Commission on Islam, Participation and Public Life
On 6 July 2015, Citizens-UK announced its plan to launch a national commission, chaired by Rt Hon Dominic Grieve PC QC MP, to consider how the Muslim community could better participate in the life of British society.
Professor Sophie Gilliat-Ray Director of the Islam UK Centre was asked to be a member of the commission.
The Commission will “tour the UK and hold hearings in a number of towns and cities, including those where Citizens UK works directly with civil society institutions, to hear their testimony as well as evidence from the Muslim communities, business, education and government bodies.”
On 11 October a hearing was held in the Glamorgan Council Chamber in Cardiff University where the Islam-UK Centre’s Dr Mansur Ali gave the opening testimony, a transcript of which can be read below:
Thank you very much, honourable guests, friends and colleagues, I would like to introduce the topic of Muslims in Wales by bringing in a personal touch. My family hail from the North-East region of Bangladesh called Sylhet as do 80 % of the Bangladeshis in the UK. During the late 1800s, the Welsh Calivinist Methodist Church (WCMC) initiated missionary activities in the region of Sylhet and Assam. Sylhet was of such importance to the WCMC’s mission that they referred to it as the ‘Welsh-Sylhet’ and even had a name for it in Welsh: Y Popty Poeth which means the burning furnace because of the regions extremely hot and wet weather. Today, in Cardiff, the Bangladeshi community residing on either side of the river Taff are served by two mosques. The Shah Jalal mosque on Crwys Road in Roath is the former Welsh Calvinistic Methodist Chapel designed by the architect John Phillips built in 1884. It has been functioning as a mosque since 1985. The former Clare Gardens Methodist chapel in Riverside, built in 1887 is now the spiritual and religious hub for the Bangladeshis of that area, and is known as the Jalalia mosque.
But there is another connection which joins Sylhet to Wales. You may notice that both mosques have the word Jalal in its name: Shah Jalal and Jalalia. In fact you will notice that many things related to Bengalis have this name in it: Shah Jalal supermarket, Shah Jalal travel agents. The first Indian restaurant in the UK in the Dockland’s area of London was called Shah Jolal Tandoori. So who is this Shah Jalal and what does he have to do with Wales? Similar to the Welsh missionaries, Shah Jalal was an itinerant missionary, charged by his sufi master with spreading Islam amongst the predominantly Hindu population of Sylhet. With his 360 followers, Shah Jalal reached Sylhet from the distant land of Yemen. Died in 1346 of the Common Era and buried in Sylhet, Shah Jalal is revered as the patron saint of Sylhet, the person Sylheti’s honour for bringing Islam to them. And here lies the Sylheti-Welsh connection: where Sylheti’s are indebted to the Yemeni’s for their Islam, the Yemeni community alongside the Somali community are the oldest Muslim communities in Wales.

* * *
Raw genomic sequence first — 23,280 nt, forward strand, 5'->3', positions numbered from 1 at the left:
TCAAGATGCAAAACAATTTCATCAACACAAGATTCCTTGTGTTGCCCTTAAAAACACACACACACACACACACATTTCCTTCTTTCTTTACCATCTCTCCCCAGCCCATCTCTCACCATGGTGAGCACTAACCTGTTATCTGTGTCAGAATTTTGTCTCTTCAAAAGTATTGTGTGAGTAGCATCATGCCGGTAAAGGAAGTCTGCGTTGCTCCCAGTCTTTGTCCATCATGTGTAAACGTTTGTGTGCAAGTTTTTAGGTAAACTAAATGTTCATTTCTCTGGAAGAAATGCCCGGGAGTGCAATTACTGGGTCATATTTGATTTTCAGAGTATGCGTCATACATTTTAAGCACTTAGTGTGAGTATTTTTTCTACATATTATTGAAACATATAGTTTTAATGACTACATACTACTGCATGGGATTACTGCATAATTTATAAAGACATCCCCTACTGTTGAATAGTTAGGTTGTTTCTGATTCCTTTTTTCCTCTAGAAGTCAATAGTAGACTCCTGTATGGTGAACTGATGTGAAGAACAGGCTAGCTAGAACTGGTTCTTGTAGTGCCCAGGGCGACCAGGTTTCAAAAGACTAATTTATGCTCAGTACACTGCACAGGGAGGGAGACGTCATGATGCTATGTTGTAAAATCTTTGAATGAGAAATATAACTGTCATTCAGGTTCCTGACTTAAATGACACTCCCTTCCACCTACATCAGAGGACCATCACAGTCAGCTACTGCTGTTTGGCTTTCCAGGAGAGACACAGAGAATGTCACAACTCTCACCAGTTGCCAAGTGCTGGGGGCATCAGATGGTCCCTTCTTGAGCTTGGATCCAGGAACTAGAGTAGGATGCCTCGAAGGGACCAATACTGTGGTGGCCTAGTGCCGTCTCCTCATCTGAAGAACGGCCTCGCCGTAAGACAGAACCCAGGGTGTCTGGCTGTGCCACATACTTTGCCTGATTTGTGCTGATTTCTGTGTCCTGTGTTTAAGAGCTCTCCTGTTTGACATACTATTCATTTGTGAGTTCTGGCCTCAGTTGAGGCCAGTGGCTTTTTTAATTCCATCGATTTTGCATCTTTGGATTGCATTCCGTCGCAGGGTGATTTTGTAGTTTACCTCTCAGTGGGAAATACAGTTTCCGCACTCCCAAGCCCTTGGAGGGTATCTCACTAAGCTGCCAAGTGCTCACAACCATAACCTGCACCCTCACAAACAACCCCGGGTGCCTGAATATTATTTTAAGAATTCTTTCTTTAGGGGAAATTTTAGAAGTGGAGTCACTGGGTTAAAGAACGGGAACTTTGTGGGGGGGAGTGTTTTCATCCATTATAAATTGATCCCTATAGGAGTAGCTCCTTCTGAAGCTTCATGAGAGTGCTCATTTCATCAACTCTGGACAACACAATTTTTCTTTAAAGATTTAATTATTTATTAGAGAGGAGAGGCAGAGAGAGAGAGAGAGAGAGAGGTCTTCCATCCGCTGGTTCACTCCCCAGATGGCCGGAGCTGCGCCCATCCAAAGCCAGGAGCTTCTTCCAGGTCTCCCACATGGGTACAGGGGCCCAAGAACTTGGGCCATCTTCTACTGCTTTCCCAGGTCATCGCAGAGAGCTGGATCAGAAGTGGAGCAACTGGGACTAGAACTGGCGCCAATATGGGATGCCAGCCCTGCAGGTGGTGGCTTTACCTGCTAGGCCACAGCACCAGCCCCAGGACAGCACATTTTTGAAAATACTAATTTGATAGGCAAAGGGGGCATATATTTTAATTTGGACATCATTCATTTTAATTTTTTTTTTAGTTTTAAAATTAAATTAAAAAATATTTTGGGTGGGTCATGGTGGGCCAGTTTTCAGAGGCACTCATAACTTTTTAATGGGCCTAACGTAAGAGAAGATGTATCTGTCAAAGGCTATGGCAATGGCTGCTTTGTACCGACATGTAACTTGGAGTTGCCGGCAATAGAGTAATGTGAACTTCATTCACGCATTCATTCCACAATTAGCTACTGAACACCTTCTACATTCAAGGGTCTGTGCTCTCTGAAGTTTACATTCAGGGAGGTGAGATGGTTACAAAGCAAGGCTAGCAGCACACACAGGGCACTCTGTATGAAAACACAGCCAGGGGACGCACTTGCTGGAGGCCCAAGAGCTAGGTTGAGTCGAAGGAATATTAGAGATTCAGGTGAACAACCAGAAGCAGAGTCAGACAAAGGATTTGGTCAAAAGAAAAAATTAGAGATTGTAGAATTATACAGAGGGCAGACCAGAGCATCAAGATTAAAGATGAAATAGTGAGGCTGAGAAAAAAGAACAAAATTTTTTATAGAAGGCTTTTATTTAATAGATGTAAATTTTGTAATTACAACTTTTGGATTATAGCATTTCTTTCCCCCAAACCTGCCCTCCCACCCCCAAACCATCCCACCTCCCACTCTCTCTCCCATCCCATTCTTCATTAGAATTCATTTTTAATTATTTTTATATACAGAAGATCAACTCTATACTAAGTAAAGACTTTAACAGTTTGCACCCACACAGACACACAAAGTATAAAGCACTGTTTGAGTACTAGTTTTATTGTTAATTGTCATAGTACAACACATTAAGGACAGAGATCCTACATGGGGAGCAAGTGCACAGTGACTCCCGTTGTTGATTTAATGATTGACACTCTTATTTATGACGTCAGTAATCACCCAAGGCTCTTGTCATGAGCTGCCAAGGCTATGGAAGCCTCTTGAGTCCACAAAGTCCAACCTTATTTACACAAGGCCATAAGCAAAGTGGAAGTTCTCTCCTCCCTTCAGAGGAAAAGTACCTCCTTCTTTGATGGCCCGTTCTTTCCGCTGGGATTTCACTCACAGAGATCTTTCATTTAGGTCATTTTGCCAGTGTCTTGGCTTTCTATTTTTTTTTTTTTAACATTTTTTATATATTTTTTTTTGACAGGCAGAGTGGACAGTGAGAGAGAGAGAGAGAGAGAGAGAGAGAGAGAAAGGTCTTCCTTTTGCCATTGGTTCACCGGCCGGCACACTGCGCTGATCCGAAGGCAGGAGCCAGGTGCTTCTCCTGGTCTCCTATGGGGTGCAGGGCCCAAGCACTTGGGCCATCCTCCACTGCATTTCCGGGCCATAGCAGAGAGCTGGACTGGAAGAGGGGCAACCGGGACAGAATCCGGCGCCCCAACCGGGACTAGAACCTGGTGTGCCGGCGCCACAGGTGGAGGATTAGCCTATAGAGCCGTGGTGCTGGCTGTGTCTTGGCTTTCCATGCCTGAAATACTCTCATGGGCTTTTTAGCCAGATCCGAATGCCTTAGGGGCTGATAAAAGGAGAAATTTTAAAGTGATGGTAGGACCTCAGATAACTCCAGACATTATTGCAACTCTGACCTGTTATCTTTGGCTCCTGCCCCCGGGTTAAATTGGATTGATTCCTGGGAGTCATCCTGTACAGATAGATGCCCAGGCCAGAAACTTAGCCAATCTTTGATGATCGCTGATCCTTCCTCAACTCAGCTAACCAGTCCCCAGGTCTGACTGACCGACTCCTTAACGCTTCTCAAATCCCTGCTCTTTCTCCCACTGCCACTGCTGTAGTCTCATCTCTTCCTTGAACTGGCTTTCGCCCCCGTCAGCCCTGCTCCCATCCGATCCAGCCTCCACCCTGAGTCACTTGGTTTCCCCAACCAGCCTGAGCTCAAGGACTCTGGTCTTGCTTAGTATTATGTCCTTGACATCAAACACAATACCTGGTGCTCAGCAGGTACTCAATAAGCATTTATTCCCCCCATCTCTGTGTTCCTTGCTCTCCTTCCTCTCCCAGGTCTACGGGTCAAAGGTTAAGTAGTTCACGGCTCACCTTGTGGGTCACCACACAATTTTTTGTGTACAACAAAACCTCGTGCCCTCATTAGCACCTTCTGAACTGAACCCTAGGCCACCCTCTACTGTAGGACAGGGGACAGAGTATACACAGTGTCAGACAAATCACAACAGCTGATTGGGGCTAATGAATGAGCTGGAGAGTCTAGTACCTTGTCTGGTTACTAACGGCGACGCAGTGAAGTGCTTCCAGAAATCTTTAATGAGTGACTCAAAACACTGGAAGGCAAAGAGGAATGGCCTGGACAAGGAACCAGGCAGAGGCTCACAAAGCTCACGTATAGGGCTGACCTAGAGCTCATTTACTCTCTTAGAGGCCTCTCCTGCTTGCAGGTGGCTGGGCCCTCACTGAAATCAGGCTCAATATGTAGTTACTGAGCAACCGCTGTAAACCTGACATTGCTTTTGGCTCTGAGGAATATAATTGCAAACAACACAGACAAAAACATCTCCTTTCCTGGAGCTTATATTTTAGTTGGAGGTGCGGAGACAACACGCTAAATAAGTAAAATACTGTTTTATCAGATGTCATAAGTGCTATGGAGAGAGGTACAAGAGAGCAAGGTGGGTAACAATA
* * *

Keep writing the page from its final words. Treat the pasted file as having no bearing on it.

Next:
Yemeni and Somali settlement in Cardiff and other port towns of the UK was a direct consequence of the industrial revolution. Steam vessels replaced sailing ships. Someone needed to do the job of a stoker in dry and dirty conditions. By 1881, a significant presence of Yemeni and Somali seafarers in Cardiff warranted the building of a boarding house called ‘home for coloured seamen’ in the Butetown area. Furthermore, the religious identity and significance of both these communities were enhanced by the arrival of a sufi Shaykh, Abdullah al-Hakimi in the 1930s. Al-Hakimi founded the Nurul Islam mosque on Peel Street in 1936 and was an important contact between the Muslim community and the local services.
According to the 2011 Census, there are 45,950 Muslims residing in Wales which is 1.5 % of the overall population of Wales. Out of this 51 % alone reside in Cardiff. Muslims make up the second largest religious group in Wales after Christians; and Pakistanis and Bangladeshis are by far the largest ethnic group. In accordance to the general UK statistics on Muslims, the Muslim population in Wales is a relatively young one. Average household size is higher in the Muslim community than in the overall population. Compared to the population as a whole, Muslims are more likely to live in the 10 per cent most deprived areas of Wales and less likely to live in the 50 per cent least deprived areas. Unfortunately, this bleak and sorry fate has led to some vulnerable Muslims being enticed and exploited by the Muslim far-right.
Where once Muslim civic engagement was done through the leadership of Shaykh Abdullah al-Hakimi, today engagement with civic authorities relies on the economic support and commitments of the Muslim middle-class, like the Muslim Council of Wales and informed by the cutting-edge research conducted by my team at the Centre for the Study of Islam in the UK, of which Professor Sophie Gilliat-Ray is its director.
Finally, it is fortunate that one of the most theologically ecumenical and ethnically diverse mosques in the UK is the Darul Isra Mosque on Salisbury Road in Cardiff. The name of the mosque, Darul Isra meaning the land of the Night Journey referring to the Prophet Muhammad’s mystical journey to Jerusalem, reminds me of the words of the visionary poet William Blake and imbues me with the hope that we can all work together,
And did the Countenance Divine
Shine forth upon our clouded hills?
And was Jerusalem builded here
Among these dark Satanic mills?
I will not cease from mental fight,
Nor shall my sword sleep in my hand
Till we have built Jerusalem
In England’s green and pleasant land.
Thank you very much.